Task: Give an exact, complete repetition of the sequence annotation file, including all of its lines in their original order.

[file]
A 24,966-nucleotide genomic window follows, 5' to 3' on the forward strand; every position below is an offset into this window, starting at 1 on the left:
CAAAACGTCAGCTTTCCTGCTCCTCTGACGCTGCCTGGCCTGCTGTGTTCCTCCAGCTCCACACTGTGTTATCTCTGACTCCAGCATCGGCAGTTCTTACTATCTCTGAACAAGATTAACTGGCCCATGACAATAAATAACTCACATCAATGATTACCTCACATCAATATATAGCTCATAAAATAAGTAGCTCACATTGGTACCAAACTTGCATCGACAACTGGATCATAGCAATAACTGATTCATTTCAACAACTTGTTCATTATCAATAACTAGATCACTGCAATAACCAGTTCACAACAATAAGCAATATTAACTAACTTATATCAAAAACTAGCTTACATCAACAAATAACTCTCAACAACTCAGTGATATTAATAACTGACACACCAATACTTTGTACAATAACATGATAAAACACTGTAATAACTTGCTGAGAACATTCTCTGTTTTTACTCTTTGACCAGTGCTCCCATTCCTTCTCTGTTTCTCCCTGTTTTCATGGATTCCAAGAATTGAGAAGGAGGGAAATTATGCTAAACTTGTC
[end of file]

A 24,966-nucleotide genomic window follows, 5' to 3' on the forward strand; every position below is an offset into this window, starting at 1 on the left:
CAAAACGTCAGCTTTCCTGCTCCTCTGACGCTGCCTGGCCTGCTGTGTTCCTCCAGCTCCACACTGTGTTATCTCTGACTCCAGCATCGGCAGTTCTTACTATCTCTGAACAAGATTAACTGGCCCATGACAATAAATAACTCACATCAATGATTACCTCACATCAATATATAGCTCATAAAATAAGTAGCTCACATTGGTACCAAACTTGCATCGACAACTGGATCATAGCAATAACTGATTCATTTCAACAACTTGTTCATTATCAATAACTAGATCACTGCAATAACCAGTTCACAACAATAAGCAATATTAACTAACTTATATCAAAAACTAGCTTACATCAACAAATAACTCTCAACAACTCAGTGATATTAATAACTGACACACCAATACTTTGTACAATAACATGATAAAACACTGTAATAACTTGCTGAGAACATTCTCTGTTTTTACTCTTTGACCAGTGCTCCCATTCCTTCTCTGTTTCTCCCTGTTTTCATGGATTCCAAGAATTGAGAAGGAGGGAAATTATGCTAAACTTGTC